Sentinel Lymph Node Biopsy and Pregancy

  • Sentinel lymph node biopsy (SLNB):
    • Is the standard of care in patients with early stage, clinically node negative breast cancer
  • Compared to axillary lymph node dissection (ALND):
    • SLNB has lower morbidity, including:
      • A lower risk of musculoskeletal limitations and lymphedema
    • In general, SLNB can be performed with the use of blue dye, technetium-99 (99mTc), or dual agents
  • The role of SLNB in pregnancy:
    • Is not clearly defined:
      • Recently updated American Society of Clinical Oncology (ASCO) Guidelines:
        • Upholds its prior recommendation that SLNB should not be performed in pregnancy:
          • The strength of the recommendation, however, is described by the ASCO expert panel to be “weak,” as it is based on ”informal consensus” rather than quality evidence
    • Several retrospective studies have described the safety of SLNB during pregnancy:
      • The majority of patients in these studies underwent SLNB with 99mTc alone; however, methylene blue dye was used in some patients
      • One recent retrospective review reported on 145 women with clinical node-negative disease who underwent SLNB during pregnancy:
        • The mapping agents utilized were 99mTc alone (66%), methylene blue dye alone (9.7%), dual agents (10.3%), and the remainder was unknown
        • Sentinel lymph nodes were identified in 99.3% of patients, with excellent gestational outcomes
        • No neonatal adverse events related to the SLNB procedure were reported
  • Models of fetal radiation exposure:
    • Have demonstrated that the use of 99mTc for SLNB leads to a negligible dose to the fetus of 0.014 mGy or less:
      • Whereas risk of fetal malformation is associated with levels greater than 100 mGy
    • Lower doses of exposure can be achieved using a 1-day protocol rather than a 2-day protocol
  • The use of lymphazurin dye:
    • Is not recommended due to the 1 to 2% risk of anaphylaxis
  • Historically, the use of direct intra-amniotic injection of methylene blue dye for identification of ruptured membranes led to significant neonatal complications:
    • Recent pharmacokinetic data indicate that the absorption of methylene blue dye used during SLNB is minimal
    • Although the use of methylene blue dye for SLNB has been described:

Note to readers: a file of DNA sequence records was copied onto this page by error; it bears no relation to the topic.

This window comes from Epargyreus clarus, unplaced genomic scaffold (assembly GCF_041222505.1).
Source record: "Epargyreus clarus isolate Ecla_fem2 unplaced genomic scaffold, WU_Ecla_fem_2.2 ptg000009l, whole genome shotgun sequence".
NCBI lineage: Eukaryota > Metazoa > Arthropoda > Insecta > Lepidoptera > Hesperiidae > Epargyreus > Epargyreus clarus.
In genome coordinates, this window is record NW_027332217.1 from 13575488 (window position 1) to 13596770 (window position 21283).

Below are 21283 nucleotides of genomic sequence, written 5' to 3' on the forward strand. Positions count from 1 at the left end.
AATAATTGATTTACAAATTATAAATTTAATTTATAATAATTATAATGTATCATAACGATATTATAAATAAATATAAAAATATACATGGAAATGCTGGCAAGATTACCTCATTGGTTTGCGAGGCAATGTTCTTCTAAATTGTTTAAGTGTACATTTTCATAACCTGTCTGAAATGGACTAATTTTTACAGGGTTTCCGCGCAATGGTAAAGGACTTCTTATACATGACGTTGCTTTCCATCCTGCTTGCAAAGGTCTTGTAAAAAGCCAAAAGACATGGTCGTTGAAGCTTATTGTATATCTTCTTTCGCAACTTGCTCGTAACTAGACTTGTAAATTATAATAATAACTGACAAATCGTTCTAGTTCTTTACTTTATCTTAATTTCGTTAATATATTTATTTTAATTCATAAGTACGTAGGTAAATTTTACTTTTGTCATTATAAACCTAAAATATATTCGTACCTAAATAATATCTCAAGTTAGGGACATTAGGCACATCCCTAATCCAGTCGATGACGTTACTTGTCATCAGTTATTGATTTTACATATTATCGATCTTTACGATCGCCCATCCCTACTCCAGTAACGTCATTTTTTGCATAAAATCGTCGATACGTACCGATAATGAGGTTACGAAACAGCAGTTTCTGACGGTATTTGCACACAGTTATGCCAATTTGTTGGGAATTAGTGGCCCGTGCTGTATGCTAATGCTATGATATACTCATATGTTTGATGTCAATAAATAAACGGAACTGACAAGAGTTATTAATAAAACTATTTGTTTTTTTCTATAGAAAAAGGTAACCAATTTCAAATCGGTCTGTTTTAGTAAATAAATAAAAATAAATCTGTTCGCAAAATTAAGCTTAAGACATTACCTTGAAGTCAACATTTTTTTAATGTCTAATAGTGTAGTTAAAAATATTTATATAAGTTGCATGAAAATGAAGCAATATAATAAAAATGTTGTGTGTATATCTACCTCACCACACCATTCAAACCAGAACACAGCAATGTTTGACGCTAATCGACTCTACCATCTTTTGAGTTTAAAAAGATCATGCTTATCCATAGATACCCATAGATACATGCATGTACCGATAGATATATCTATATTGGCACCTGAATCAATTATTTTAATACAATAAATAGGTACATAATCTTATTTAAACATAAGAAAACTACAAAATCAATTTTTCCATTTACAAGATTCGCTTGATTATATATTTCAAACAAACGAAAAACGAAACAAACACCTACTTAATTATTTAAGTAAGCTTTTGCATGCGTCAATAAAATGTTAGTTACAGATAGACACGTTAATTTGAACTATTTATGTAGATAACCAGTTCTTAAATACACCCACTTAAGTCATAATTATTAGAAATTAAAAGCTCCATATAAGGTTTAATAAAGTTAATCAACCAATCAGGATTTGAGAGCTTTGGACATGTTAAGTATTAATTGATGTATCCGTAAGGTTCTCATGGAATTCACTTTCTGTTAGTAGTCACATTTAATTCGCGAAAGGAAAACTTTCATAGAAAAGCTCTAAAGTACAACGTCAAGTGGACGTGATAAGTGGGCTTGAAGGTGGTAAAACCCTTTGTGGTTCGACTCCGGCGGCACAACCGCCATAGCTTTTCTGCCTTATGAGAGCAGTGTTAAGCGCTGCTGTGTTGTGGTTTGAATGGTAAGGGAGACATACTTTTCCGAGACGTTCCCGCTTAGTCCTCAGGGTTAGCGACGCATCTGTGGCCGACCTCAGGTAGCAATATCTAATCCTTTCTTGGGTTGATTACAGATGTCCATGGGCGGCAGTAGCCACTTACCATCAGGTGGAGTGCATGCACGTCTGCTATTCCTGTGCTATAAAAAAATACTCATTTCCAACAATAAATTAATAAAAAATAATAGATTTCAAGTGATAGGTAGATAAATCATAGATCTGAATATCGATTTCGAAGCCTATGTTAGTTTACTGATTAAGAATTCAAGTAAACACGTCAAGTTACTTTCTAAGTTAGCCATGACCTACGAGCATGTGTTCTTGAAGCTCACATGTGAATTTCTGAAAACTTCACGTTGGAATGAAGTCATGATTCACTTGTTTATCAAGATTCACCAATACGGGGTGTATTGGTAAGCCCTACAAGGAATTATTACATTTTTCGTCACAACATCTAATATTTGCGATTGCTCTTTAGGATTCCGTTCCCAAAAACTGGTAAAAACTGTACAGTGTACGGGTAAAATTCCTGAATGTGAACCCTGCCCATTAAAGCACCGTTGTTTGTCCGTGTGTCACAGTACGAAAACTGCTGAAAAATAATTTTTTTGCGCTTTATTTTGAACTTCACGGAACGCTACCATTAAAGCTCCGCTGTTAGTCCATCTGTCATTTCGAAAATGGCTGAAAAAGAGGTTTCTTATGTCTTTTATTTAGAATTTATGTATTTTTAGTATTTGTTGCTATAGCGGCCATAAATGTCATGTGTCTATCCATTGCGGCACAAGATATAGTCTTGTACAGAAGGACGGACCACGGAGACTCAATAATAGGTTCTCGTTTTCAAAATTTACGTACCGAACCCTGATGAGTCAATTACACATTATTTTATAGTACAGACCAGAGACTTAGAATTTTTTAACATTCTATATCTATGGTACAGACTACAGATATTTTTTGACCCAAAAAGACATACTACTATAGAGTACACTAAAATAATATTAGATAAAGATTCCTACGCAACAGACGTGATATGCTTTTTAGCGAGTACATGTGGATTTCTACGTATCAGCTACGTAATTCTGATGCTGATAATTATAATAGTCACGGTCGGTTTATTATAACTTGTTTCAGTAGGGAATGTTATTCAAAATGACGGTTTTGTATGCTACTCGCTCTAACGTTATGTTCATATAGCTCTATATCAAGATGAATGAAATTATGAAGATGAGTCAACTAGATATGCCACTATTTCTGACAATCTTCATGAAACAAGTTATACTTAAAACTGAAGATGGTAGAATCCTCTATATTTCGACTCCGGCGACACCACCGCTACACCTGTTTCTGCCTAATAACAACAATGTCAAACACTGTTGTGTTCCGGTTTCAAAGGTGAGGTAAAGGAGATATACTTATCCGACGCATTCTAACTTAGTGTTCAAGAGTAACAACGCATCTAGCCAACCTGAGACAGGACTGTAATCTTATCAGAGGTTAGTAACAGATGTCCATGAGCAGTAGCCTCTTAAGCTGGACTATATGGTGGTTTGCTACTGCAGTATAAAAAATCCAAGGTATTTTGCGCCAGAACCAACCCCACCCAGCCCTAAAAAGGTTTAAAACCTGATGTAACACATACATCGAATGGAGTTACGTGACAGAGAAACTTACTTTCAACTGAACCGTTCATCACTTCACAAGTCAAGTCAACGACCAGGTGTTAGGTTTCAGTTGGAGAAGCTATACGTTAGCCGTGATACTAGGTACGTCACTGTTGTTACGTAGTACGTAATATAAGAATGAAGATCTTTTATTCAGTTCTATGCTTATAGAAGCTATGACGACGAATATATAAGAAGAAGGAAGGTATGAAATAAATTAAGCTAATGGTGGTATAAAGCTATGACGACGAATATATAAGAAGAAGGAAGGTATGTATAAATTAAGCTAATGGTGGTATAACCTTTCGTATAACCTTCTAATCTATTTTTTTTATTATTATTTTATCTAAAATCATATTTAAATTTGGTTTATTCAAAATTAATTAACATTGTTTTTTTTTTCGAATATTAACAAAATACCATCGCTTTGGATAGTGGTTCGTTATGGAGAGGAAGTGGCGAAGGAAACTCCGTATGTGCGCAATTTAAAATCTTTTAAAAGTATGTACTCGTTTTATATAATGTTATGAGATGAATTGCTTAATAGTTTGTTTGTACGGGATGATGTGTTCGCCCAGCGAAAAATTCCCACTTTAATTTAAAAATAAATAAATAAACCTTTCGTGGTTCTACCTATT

• The data are limited in comparison to that of 99mTc
  • Thus, with respect to axillary staging:
    • The risks and benefits of ALND vs. SLNB must be discussed with the patient prior to surgery
  • References
    • Giuliano AE, Kirgan DM, Guenther JM, Morton DL. Lymphatic mapping and sentinel lymphadenectomy for breast cancer. Ann Surg. 1994;220(3):391-398.
    • Lyman GH, Somerfield MR, Bosserman LD, Perkins CL, Weaver DL, Giuliano AE. Sentinel lymph node biopsy for patients with early-stage breast cancer: American Society of Clinical Oncology Clinical Practice Guideline Update.J Clin Oncol.2017;35(5):561-564.
    • Han SN, Amant F, Cardonick EH, et al. Axillary staging for breast cancer during pregnancy: feasibility and safety of sentinel lymph node biopsy. Breast Cancer Res Treat. 2018;168(2):551-557.
    • Gropper AB, Calvillo KZ, Dominici L, et al. Sentinel lymph node biopsy in pregnant women with breast cancer. Ann Surg Oncol. 2014;21(8):2506-2511.
    • Gentilini O, Cremonesi M, Toesca A et al. Sentinel lymph node biopsy in pregnant patients with breast cancer. Eur J Nucl Med Mol Imaging. 2010;37(1):78-83.
    • Pandit-Taskar N, Dauer LT, Montgomery L et al. Organ and fetal absorbed dose estimates from 99mTc-sulfur colloid lymphoscintigraphy and sentinel node localization in breast cancer patients. J Nucl Med. 2006;47(7):1202-1208.
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Red Flags for Breast Cancer

  • Koo and colleagues collected and analyzed data from more than 2300 women with symptomatic breast cancer diagnosed in the United Kingdom
  • A total of 56 presenting symptoms were reported
  • Among them, breast lump was the most common (83%), followed by nipple abnormalities (7%), breast pain (6%), and breast skin abnormalities (2%)
  • More rarely, patients presented with non-breast symptoms suggestive of metastatic disease, such as back pain (1%) and weight loss (0.3%)
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High-Risk Assessment of Early Breast Cancer V

  • In 2022, both the US Food and Drug Administration and the European Union approved adjuvant olaparib, a PARP inhibitor, for the treatment of patients with deleterious or suspected deleterious germline BRCA mutation (gBRCAm) and a diagnosis of HER2-negative, high-risk, early-stage breast cancer treated with neoadjuvant or adjuvant chemotherapy
  • A diagnostic companion test for germline BRCA status is needed to select patients for this treatment
  • Olaparib was approved on the basis of findings of the OlympiA trial, a phase 3 trial in which patients carrying a germline BRCA alteration and a diagnosis of HER2-negative, high-risk, early-stage breast cancer were randomly assigned to receive 1 year of olaparib or placebo after (neo)adjuvant chemotherapy
  • A statistically significant improvement in invasive disease-free survival and overall survival was demonstrated in patients in the olaparib arm compared with the placebo arm
  • The safety profile of olaparib was consistent with previously reported side effects
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High-Risk Assessment of Early Breast Cancer IV

  • As with other early breast cancers (eg, hormone-positive or triple-negative), risk for recurrence of a HER2-positive tumor is generally dependent on tumor size, presence of positive axillary lymph nodes, tumor grade, and other histologic and patient factors
  • Before the development of effective anti-HER2 therapies, such as trastuzumab, novel anti-HER2 tyrosine kinase inhibitors (TKIs), or antibody drug conjugates (ADCs) HER2 positivity was associated with poor prognosis
  • The degree of HER2 positivity (ie, IHC 2+/FISH amplified vs IHC 3+) is not correlated with recurrence risk, although it may be associated with greater responsiveness to anti-HER2–targeted therapies
  • Patients with early-stage, HER2-positive tumors with clinically positive lymph nodes are candidates for neoadjuvant systemic treatment with chemotherapy and pertuzumab plus trastuzumab
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High-Risk Assessment of Early Breast Cancer III